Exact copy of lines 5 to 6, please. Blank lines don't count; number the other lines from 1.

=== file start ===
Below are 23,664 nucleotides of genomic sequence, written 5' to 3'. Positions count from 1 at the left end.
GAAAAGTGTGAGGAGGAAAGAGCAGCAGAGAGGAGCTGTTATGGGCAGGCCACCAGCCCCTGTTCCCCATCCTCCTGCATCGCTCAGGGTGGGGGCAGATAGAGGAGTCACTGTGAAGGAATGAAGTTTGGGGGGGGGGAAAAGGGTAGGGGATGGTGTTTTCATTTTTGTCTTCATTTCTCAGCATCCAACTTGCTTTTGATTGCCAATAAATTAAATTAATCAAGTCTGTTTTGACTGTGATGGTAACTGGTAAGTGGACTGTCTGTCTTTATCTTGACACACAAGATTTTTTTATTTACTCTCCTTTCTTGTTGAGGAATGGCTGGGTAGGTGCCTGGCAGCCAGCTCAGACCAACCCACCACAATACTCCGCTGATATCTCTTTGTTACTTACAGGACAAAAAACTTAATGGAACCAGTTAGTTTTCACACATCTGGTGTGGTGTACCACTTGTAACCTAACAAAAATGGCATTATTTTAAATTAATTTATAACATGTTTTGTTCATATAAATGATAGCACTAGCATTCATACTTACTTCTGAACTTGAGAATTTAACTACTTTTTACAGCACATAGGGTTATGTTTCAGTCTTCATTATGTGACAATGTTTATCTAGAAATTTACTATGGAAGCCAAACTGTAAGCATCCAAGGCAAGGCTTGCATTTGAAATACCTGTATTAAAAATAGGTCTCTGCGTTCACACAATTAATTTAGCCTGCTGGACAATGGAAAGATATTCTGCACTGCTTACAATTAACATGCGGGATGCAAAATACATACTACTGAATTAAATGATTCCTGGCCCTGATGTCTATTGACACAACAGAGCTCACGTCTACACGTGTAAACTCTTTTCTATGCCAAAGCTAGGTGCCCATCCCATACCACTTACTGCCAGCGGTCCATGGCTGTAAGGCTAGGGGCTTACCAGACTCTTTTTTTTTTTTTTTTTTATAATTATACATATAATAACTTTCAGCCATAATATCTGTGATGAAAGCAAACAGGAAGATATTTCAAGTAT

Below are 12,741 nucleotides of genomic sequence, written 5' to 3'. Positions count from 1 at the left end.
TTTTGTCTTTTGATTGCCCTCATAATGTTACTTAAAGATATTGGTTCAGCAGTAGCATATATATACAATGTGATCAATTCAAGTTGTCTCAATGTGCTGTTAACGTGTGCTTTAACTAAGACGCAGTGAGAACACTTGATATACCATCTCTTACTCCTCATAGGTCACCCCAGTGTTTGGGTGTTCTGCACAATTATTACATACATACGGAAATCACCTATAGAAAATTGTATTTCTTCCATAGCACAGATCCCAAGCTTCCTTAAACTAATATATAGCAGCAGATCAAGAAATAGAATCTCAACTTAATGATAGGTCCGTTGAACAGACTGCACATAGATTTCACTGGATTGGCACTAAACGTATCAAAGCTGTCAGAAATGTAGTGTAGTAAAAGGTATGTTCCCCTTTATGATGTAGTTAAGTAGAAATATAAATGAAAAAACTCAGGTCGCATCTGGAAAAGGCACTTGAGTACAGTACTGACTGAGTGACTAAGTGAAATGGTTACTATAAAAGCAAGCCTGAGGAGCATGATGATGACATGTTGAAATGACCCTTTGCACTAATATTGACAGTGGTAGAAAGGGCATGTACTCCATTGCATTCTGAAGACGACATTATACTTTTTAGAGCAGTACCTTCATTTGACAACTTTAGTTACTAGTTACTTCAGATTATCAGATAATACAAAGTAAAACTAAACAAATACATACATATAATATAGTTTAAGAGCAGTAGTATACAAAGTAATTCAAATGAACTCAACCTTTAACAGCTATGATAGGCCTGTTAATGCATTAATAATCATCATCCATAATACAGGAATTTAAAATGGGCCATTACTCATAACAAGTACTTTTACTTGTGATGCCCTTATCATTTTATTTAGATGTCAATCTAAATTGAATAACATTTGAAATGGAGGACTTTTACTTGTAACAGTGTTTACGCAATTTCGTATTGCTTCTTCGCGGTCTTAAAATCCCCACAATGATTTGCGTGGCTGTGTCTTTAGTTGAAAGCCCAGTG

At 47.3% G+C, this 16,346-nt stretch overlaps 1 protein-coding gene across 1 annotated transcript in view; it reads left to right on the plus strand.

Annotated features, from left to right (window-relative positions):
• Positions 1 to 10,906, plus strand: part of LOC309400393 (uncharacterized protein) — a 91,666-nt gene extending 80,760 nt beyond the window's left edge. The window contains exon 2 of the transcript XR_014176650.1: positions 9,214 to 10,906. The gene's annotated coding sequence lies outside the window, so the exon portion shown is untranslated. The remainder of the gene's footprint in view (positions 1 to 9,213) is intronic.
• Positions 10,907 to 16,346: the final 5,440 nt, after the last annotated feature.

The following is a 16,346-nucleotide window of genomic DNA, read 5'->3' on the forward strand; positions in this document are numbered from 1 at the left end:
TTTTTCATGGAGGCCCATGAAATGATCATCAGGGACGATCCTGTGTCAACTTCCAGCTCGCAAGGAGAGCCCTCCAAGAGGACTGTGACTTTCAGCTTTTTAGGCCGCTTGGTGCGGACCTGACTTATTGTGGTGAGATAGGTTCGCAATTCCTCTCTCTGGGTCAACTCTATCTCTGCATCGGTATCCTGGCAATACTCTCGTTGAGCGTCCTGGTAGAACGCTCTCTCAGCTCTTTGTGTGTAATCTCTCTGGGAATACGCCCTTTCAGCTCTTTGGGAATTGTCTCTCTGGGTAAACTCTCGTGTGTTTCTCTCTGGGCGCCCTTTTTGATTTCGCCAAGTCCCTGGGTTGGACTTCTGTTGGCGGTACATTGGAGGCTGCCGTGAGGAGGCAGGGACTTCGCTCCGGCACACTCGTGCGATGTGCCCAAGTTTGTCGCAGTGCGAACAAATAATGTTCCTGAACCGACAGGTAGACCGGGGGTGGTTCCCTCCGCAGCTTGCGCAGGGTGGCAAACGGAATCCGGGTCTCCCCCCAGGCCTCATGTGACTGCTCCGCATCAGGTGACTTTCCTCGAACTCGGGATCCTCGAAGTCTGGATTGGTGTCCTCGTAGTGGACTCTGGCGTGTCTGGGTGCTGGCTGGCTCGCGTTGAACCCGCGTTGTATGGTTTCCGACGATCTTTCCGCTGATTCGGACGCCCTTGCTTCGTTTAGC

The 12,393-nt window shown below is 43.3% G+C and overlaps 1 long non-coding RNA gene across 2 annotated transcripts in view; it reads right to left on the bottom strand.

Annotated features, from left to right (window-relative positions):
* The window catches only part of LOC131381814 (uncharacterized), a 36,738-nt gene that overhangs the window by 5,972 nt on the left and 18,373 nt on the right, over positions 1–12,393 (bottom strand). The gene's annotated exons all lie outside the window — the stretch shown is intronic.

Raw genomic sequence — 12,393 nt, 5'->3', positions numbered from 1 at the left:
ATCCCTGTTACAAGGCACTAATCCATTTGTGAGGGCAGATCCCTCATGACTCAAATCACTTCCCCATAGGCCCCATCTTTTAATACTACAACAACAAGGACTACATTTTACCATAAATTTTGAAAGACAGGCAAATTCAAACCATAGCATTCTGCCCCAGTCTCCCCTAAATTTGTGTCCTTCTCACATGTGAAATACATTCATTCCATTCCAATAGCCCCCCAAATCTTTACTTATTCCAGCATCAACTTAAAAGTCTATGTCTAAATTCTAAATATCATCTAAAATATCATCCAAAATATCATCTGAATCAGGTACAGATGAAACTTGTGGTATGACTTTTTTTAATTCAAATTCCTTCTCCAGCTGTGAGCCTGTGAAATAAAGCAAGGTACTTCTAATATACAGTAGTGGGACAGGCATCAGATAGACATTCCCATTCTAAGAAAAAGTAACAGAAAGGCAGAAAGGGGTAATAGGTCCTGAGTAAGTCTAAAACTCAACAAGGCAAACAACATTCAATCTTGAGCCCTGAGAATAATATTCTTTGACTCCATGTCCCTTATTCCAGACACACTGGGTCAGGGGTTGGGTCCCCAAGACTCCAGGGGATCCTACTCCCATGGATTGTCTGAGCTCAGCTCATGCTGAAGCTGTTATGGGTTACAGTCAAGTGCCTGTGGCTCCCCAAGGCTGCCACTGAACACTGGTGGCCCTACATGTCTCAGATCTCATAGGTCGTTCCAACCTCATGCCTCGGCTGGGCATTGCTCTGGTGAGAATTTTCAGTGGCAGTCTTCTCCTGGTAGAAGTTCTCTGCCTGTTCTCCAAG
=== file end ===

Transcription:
At 47.3% G+C, this 16,346-nt stretch overlaps 1 protein-coding gene across 1 annotated transcript in view; it reads left to right on the plus strand.

Annotated features, from left to right (window-relative positions):